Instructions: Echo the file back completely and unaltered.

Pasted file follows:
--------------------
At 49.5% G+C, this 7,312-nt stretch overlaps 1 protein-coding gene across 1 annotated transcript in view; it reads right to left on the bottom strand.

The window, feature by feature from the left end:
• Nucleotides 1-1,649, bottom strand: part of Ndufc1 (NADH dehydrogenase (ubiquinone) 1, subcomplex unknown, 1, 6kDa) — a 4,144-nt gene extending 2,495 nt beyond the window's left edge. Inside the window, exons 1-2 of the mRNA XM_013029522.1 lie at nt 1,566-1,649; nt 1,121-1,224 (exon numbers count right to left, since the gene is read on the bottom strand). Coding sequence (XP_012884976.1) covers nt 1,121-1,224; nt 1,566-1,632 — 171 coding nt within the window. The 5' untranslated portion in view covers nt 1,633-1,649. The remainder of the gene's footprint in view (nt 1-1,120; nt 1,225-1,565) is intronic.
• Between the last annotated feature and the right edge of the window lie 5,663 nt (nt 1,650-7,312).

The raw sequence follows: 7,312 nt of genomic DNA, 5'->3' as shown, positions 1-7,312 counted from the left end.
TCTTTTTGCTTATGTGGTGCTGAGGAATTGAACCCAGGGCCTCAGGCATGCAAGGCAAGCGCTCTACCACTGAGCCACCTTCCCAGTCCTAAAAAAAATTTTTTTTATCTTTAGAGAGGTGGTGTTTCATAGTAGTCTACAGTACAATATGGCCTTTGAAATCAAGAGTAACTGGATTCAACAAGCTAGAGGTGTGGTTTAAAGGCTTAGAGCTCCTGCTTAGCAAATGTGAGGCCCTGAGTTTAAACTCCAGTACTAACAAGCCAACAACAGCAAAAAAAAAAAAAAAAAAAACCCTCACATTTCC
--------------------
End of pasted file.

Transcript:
At 49.5% G+C, this 7,312-nt stretch overlaps 1 protein-coding gene across 1 annotated transcript in view; it reads right to left on the bottom strand.

The window, feature by feature from the left end:
• Nucleotides 1-1,649, bottom strand: part of Ndufc1 (NADH dehydrogenase (ubiquinone) 1, subcomplex unknown, 1, 6kDa) — a 4,144-nt gene extending 2,495 nt beyond the window's left edge. Inside the window, exons 1-2 of the mRNA XM_013029522.1 lie at nt 1,566-1,649; nt 1,121-1,224 (exon numbers count right to left, since the gene is read on the bottom strand). Coding sequence (XP_012884976.1) covers nt 1,121-1,224; nt 1,566-1,632 — 171 coding nt within the window. The 5' untranslated portion in view covers nt 1,633-1,649. The remainder of the gene's footprint in view (nt 1-1,120; nt 1,225-1,565) is intronic.
• Between the last annotated feature and the right edge of the window lie 5,663 nt (nt 1,650-7,312).

The raw sequence follows: 7,312 nt of genomic DNA, 5'->3' as shown, positions 1-7,312 counted from the left end.
TCTTTTTGCTTATGTGGTGCTGAGGAATTGAACCCAGGGCCTCAGGCATGCAAGGCAAGCGCTCTACCACTGAGCCACCTTCCCAGTCCTAAAAAAAATTTTTTTTATCTTTAGAGAGGTGGTGTTTCATAGTAGTCTACAGTACAATATGGCCTTTGAAATCAAGAGTAACTGGATTCAACAAGCTAGAGGTGTGGTTTAAAGGCTTAGAGCTCCTGCTTAGCAAATGTGAGGCCCTGAGTTTAAACTCCAGTACTAACAAGCCAACAACAGCAAAAAAAAAAAAAAAAAAAACCCTCACATTTCC